After about an hour of thumbing through this purple turd of a book, I tossed it on the floor with the other stuff I’d moved off the desk and started reading the most excellent book I’d brought with me.  I thought about tossing it in the trash, but then I realized that somebody shelled out their hard-earned cash for it, and maybe they’d come back for it.

It was a tough decision, though.  A really tough one.

blindly reposting political memes on social media doesn’t make you look informed

I’m not trying to offend anyone here, so keep in mind that I’m trying to help you before you get all worked up about this.

When you hit “share” or “retweet” on that pithy politically-oriented picture that somebody painstakingly put together, you’re telling all your friends or followers that you believe the content of that picture to be true.

If you’re not 100% sure it’s true – or at least funny, I guess – you should hesitate before you clickety-click.

I’ll give you an example.


This is one of many graphics getting shared/reposted/retweeted on social media that is simply just wrong.

Let me break it down for you so you know the truth.

The president of the United States earns $400,000 a year.  He also receives another $50,000 (untaxed) for expenses related to the job – travel, holding meetings at the White House, etc.

When he’s no longer president, he gets a pension – yes, for life – that is equivalent to the pay of current Cabinet secretaries (like the Secretary of Defense or the Secretary of State). Currently, that amount is $191,300.  This is called “Executive Schedule Level I” and it does increase from time to time.  This pension/salary is taxed as normal income.

There you go – the very first line of “data” in that graphic is patently and completely false. Period.  You know how long it took me to discover that?  Well, actually, I already knew it, so no time, but seriously, I looked it up anyway.  Google “presidential salary” – it’ll take you five fucking seconds. Click the first link.  Info. Bam!

Now let’s take a look at the other numbers in that graphic.

  • Senators/Representatives earn $174,000
  • Majority/minority leaders of the Senate earn $193,400
  • The speaker of the House of Representatives earns $223,500

(Please note that there is one majority leader, one minority leader and one Speaker of the House. 532 of the 535 Members of Congress receive the standard pay, as do several other non-voting MCs, like Eleanor Holmes Norton, the “delegate” for Washington, DC.)

Those numbers aren’t even transcribed 100% correctly in the graphic, which has the majority/minority leaders at $194,400, but let’s skip over that tiny error and look at the glaring error:  FOR LIFE.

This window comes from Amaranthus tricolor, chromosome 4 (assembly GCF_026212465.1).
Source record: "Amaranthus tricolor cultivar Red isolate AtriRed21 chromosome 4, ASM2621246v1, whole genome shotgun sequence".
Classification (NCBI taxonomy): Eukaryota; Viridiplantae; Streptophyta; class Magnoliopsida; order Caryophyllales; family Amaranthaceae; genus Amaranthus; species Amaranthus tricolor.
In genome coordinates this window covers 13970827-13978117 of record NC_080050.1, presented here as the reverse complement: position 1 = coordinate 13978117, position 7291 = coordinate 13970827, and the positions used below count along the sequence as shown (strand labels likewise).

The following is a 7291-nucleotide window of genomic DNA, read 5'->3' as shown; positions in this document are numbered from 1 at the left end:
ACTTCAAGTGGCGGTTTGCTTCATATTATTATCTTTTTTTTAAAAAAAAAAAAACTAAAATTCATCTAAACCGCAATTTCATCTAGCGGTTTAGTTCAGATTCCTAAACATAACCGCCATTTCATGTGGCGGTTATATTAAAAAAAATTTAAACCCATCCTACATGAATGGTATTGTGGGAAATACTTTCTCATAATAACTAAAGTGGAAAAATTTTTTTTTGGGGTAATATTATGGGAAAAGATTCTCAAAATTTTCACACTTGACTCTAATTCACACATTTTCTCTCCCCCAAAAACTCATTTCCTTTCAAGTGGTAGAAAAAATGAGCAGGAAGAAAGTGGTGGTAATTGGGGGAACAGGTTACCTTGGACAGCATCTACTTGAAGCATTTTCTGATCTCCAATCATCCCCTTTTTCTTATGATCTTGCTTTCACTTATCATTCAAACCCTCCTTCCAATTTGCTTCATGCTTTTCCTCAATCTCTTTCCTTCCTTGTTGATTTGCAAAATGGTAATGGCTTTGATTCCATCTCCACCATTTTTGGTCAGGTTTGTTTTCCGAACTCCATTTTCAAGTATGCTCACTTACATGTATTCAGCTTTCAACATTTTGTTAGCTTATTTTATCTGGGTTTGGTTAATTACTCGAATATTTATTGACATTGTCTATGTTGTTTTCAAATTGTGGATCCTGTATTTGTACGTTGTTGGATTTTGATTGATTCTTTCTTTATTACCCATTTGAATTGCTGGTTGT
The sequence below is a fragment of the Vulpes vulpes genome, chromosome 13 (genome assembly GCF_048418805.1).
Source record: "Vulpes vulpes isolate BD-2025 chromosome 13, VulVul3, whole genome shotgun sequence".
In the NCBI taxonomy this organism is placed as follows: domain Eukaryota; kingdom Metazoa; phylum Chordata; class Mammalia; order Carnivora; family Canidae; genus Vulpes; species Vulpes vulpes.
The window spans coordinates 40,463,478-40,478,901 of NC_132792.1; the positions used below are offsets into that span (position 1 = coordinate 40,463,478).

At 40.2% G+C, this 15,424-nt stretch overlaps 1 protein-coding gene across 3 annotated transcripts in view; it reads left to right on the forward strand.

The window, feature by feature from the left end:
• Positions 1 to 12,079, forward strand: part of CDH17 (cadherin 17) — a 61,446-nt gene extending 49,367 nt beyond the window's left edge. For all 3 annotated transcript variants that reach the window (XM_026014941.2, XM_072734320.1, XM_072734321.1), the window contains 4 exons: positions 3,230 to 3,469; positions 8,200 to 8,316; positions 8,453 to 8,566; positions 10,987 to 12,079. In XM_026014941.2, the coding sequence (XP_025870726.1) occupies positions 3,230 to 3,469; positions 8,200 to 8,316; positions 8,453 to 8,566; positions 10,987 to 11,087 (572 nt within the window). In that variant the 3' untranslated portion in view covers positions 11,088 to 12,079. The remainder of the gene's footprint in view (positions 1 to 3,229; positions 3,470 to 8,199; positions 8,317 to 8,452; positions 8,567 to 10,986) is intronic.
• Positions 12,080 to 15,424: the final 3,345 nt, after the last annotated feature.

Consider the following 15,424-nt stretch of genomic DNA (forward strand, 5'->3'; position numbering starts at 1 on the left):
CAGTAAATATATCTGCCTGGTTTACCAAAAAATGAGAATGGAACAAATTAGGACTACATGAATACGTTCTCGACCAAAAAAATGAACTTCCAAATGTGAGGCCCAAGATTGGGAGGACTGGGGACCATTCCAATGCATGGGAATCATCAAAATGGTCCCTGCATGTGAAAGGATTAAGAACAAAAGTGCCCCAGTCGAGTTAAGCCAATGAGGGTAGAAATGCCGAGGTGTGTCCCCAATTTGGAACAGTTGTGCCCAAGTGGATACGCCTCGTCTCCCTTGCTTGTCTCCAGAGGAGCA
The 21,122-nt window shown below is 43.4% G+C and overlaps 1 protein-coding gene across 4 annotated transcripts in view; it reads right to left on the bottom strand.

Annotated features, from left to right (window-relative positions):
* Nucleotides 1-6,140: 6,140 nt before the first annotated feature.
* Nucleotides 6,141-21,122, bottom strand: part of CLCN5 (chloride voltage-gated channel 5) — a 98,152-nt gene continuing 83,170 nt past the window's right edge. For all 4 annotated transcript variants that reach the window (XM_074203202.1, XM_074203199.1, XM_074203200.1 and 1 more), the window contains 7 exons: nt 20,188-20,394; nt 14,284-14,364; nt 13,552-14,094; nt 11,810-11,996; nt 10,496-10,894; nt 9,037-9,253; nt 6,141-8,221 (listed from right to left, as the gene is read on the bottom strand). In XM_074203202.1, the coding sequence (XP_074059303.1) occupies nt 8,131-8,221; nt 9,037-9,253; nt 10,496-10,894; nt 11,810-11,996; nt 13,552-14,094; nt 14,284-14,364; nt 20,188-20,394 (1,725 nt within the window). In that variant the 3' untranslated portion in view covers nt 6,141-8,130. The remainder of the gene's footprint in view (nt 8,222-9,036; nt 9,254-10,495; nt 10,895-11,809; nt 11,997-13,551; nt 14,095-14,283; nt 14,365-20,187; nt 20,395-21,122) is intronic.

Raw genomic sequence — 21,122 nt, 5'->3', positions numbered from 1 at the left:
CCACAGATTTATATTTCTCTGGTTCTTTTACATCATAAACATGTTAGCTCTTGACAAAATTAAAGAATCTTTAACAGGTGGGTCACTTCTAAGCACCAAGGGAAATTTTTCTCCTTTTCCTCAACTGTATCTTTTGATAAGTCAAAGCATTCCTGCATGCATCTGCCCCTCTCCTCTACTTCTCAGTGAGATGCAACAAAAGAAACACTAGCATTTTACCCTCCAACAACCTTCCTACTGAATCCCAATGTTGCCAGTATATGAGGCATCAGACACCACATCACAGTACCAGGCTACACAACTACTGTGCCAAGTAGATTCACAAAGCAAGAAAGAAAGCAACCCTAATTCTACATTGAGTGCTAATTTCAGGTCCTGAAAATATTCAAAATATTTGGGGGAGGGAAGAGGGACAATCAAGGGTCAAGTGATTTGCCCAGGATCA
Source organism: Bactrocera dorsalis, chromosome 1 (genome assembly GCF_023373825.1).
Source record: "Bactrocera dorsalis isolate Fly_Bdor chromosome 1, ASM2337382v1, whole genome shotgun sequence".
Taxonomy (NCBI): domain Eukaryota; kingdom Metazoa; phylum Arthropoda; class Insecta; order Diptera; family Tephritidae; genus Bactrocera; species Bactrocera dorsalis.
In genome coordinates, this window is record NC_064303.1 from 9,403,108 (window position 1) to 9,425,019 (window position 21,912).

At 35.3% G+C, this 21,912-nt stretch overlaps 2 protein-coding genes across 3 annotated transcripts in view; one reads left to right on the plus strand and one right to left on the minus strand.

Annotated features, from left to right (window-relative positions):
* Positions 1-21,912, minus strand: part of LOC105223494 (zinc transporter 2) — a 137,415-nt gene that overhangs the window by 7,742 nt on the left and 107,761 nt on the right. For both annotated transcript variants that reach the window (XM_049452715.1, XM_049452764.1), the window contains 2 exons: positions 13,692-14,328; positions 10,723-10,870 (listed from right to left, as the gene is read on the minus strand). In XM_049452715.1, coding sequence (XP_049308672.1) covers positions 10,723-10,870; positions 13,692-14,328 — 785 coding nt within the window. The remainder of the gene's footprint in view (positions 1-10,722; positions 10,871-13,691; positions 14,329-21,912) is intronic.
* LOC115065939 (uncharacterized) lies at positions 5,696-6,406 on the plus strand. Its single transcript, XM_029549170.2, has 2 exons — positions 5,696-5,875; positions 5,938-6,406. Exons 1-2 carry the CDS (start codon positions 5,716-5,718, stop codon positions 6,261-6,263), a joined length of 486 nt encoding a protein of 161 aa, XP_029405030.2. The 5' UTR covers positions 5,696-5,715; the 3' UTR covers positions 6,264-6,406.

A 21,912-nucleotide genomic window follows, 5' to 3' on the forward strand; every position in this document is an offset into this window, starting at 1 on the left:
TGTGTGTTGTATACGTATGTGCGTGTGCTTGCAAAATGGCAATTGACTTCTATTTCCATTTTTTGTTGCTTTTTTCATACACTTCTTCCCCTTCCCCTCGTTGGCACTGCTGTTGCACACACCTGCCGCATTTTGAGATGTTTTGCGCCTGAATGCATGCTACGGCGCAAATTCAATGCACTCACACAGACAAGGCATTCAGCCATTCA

Guess what?  WRONG AGAIN.

No Congressman (or woman) earns a pension unless they achieve one the following criteria:

  • Must be 62 years old AND must have served for at least 5 years (3 terms for Reps, 1 term for Senators)
  • Must be 50 years old AND must have served in Congress for 20 years
  • Must have served in Congress for 25 years (by default this means he’d be 50, as you can’t be a Representative unless you’re 25 years old)

Here’s the kicker, though: to receive the pension, the Member of Congress must have paid into the congressional pension system (which, I believe, is mandatory since 1984).  Since that is at least vaguely important, I’d like to repeat it.

To receive a congressional pension, a member of Congress must have paid into the (mandatory) congressional pension system.

The pension they receive, then, is based on how long they served and their average salary for their highest-earning three years of service.  There’s a whole confusing formula, but the bottom line is that the average pension received by any former Member of Congress is between $41,000 and $55,000.  The highest current Congressional pension paid is just over $84,000. Again, I found this with just a little searching on Google – in under a minute.  UNDER A MINUTE.

Once again using my google-fu, I found (in about 3 seconds) the Army’s website that clearly lists max pay for each grade:

  • Private, E1 – $18,194
  • Private, E2 – $20,398
  • Private First Class, E3 – $24,178
  • Specialist/Corporal, E4 – $28,840
  • Sergeant, E5 – $32,490
  • Staff Sergeant, E6 – $35,226
  • 1st Lt, O1 – $43,430
  • 2nd Lt, O2 – $55,037
  • Captain, O3 – $64,338